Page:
A Heritage of Loving Service: The Sisters of St. Joseph of Carondelet in Tucson
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The Sisters of St. Joseph in Florence, Arizona: 1883-1889
by Sister Alberta Cammack, C.S.J

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In 1883 Florence was a poor desert town eighty-five miles north of Tucson. Although a commercial center for nearby mining ventures, its people were principally engaged in farming, living on small ranches barely able to sustain them. Water from the Gila River, conveyed through canals, supplied the town and the fields.

Father Edward Gerard, who was pastor at that time, asked for Sisters to teach the children of his parish. Responding to his request, Reverend Mother Agatha of the Sisters of St. Joseph sent him four Sisters: Mother Hyacinth Blanc, Sister St. Barbara Reilly, Sister Mary Joseph Franco, and Sister Angeline Fitzpatrick.

The school, which was the former church, had been built in 1870. Known as "La Capilla del Gila" (The Chapel of the Gila), it was of adobe architecture of the Spanish Colonial style with deep windows and clay floors. The floors were kept firm by daily sprinkling. The ceiling consisted of saguaro ribs laid across cottonwood beams which supported them. Over this was a dirt roof several feet thick which insulated those below from the hot, desert sun.

A second church had been built when Florence showed promise as a growing community because of silver mines in the area. It had a slanted roof, belfry, gothic windows and provided accommodations for the added number of Catholics.

The convent was a separate building made of adobe with low windows. The community room and the superior's room had plank floors, and the Sisters' dormitory was kept comfortable with braided rugs of old habit material sewn on burlap backing.

The Sisters got their water from a barrel kept by a canal near their grounds. Their lifestyle included shaking out clothing and shoes each morning to dislodge scorpions and centipedes, a precaution to be taken before dressing and hurrying to morning prayers.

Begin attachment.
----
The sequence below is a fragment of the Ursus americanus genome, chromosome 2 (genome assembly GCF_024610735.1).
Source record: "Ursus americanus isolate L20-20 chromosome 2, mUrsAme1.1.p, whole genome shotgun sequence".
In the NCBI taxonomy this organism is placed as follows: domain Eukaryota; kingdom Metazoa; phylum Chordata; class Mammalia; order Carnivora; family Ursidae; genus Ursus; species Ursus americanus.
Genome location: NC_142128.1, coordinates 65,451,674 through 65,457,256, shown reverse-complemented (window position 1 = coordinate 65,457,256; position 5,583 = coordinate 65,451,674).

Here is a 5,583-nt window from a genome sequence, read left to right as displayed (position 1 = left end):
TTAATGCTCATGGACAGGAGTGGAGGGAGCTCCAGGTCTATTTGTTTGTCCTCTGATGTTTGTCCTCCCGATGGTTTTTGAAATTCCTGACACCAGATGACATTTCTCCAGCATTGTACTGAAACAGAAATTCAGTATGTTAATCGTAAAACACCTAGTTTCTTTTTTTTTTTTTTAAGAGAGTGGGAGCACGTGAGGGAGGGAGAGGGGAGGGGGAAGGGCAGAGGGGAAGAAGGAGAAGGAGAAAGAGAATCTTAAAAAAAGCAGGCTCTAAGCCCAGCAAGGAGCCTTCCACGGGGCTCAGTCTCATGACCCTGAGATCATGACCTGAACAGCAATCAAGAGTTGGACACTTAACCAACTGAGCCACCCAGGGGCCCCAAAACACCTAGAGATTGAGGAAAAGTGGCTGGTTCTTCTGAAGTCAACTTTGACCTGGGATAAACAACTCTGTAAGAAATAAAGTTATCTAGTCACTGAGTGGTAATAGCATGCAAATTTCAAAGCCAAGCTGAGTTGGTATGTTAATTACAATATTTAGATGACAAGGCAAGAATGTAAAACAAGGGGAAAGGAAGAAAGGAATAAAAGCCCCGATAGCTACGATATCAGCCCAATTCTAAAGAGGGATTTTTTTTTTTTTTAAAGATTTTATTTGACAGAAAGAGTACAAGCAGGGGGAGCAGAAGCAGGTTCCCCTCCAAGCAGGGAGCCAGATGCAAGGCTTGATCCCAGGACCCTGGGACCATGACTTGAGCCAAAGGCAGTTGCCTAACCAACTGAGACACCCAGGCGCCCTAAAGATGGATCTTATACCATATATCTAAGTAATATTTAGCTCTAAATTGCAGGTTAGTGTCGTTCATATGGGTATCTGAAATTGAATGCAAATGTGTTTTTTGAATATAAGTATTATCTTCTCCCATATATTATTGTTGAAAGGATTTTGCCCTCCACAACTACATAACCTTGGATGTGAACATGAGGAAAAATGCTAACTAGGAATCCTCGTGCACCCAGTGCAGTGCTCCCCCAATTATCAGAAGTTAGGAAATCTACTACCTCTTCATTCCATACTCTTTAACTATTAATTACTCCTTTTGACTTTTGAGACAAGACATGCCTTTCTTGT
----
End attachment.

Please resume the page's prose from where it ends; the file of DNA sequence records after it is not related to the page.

A few Irish and French families sent their children to the Sisters' school but the majority of the students were of Mexican and Indian backgrounds. All the pupils, however, spoke Spanish, and this language predominated in the recitation of prayers and hymns and in some of the instruction. English was part of the curriculum, however, along with religion, Spanish, arithmetic and music. The children attended school plainly dressed but always neat and clean. The boys were fine riders and came to school on horseback with their hair blowing in the wind.

During the second year of the Sisters' stay, Mother Hyacinth was replaced by Mother Florence who arrived with Sister Isabel as her companion. Sister St. Barbara had been changed to Yuma. That year Mother Florence taught about sixty girls from the fifth to the eighth grade. Sister Isabel had the young boys up to the fourth grade when the boys' schooling was finished.

When Sister Agnes Orosco came to Florence she was assigned to teach catechism classes in Spanish and to help Sister Isabel with the language. Sister Isabel's boys were either Mexican or Indian and knew no English. Sister's English lessons consisted of putting columns of English words on the blackboard after she had learned the Spanish equivalents.

Father Gerard was unable to support the Sisters and the pupils paid their tuition with vegetables and honey. Potatoes were plentiful and honey was abundant as the bees foraged on the desert sage. Asparagus and wheat were greatly prized when they were available. A Mr. La Mean provided the Sisters with fresh milk every morning and frequently brought a gift of vegetables. A French family showed great kindness to the Sisters as also did the Sweeney family.

Sister Angeline, never physically strong, died at twenty-three years of age in 1886. During the last two months of her life she was faithful to all her religious duties, starting at five each morning and remaining up during the day. On her last day, weaker than usual, she went to lie down; but after a while she arose and went to the community room where the Sisters fixed her a chair. She said she would die that night, and as she lay in bed she prepared herself with fervent prayers. She died after a short struggle. She was buried in Florence and her remains were carried to the cemetery by six young girls.

The town of Florence did not develop as was expected because of its remoteness from railroad systems built across Arizona from 1873-1883. Its economy failed, and its limited water supply affected its agricultural growth. Conditions were so poor that it was impossible for the people to supply the Sisters with the barest necessities. Lacking this support, the Sisters were forced to leave, and their withdrawal was a source of sorrow for the people and their pastor.

Sometime after the Sisters' departure, children reported seeing a Sister in the field near the old convent. The pastor and some people hurried to the convent but found it in its usual abandoned condition. It then began to be rumored that the children had seen an apparition of Sister Angeline. Similar apparitions were reported, but the rumors ceased after the priest celebrated Mass for the repose of Sister Angeline's soul. Sister's grave was at that time in the cemetery near the church, but later her remains were transferred to a nearby cemetery out of town between Chandler and Florence.




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